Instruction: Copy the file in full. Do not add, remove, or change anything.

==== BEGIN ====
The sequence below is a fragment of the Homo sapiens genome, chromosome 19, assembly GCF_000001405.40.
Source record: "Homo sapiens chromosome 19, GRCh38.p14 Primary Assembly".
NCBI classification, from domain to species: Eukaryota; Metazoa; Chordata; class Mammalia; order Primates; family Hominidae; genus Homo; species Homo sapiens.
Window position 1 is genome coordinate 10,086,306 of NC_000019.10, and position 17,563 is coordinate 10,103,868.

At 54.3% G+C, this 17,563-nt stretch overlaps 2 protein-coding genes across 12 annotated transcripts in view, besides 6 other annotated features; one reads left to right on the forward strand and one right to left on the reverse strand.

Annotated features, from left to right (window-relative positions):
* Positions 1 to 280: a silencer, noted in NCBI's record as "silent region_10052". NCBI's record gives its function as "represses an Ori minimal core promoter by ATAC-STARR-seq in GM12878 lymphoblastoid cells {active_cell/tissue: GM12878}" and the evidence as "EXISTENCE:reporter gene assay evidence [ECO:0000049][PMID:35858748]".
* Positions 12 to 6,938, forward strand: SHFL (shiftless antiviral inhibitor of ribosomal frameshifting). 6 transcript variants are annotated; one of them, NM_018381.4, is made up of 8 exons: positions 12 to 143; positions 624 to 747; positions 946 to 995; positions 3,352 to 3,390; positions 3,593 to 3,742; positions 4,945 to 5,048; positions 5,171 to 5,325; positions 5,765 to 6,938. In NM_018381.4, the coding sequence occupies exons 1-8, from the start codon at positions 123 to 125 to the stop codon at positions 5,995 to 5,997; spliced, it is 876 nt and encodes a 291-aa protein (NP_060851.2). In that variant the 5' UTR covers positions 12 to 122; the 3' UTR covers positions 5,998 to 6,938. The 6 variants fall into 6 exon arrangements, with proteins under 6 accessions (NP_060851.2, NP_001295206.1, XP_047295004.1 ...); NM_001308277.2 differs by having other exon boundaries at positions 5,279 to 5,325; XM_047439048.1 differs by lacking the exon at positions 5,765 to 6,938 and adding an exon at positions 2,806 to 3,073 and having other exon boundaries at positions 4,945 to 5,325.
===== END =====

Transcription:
The sequence below is a fragment of the Homo sapiens genome, chromosome 19, assembly GCF_000001405.40.
Source record: "Homo sapiens chromosome 19, GRCh38.p14 Primary Assembly".
NCBI classification, from domain to species: Eukaryota; Metazoa; Chordata; class Mammalia; order Primates; family Hominidae; genus Homo; species Homo sapiens.
Window position 1 is genome coordinate 10,086,306 of NC_000019.10, and position 17,563 is coordinate 10,103,868.

At 54.3% G+C, this 17,563-nt stretch overlaps 2 protein-coding genes across 12 annotated transcripts in view, besides 6 other annotated features; one reads left to right on the forward strand and one right to left on the reverse strand.

Annotated features, from left to right (window-relative positions):
* Positions 1 to 280: a silencer, noted in NCBI's record as "silent region_10052". NCBI's record gives its function as "represses an Ori minimal core promoter by ATAC-STARR-seq in GM12878 lymphoblastoid cells {active_cell/tissue: GM12878}" and the evidence as "EXISTENCE:reporter gene assay evidence [ECO:0000049][PMID:35858748]".
* Positions 12 to 6,938, forward strand: SHFL (shiftless antiviral inhibitor of ribosomal frameshifting). 6 transcript variants are annotated; one of them, NM_018381.4, is made up of 8 exons: positions 12 to 143; positions 624 to 747; positions 946 to 995; positions 3,352 to 3,390; positions 3,593 to 3,742; positions 4,945 to 5,048; positions 5,171 to 5,325; positions 5,765 to 6,938. In NM_018381.4, the coding sequence occupies exons 1-8, from the start codon at positions 123 to 125 to the stop codon at positions 5,995 to 5,997; spliced, it is 876 nt and encodes a 291-aa protein (NP_060851.2). In that variant the 5' UTR covers positions 12 to 122; the 3' UTR covers positions 5,998 to 6,938. The 6 variants fall into 6 exon arrangements, with proteins under 6 accessions (NP_060851.2, NP_001295206.1, XP_047295004.1 ...); NM_001308277.2 differs by having other exon boundaries at positions 5,279 to 5,325; XM_047439048.1 differs by lacking the exon at positions 5,765 to 6,938 and adding an exon at positions 2,806 to 3,073 and having other exon boundaries at positions 4,945 to 5,325.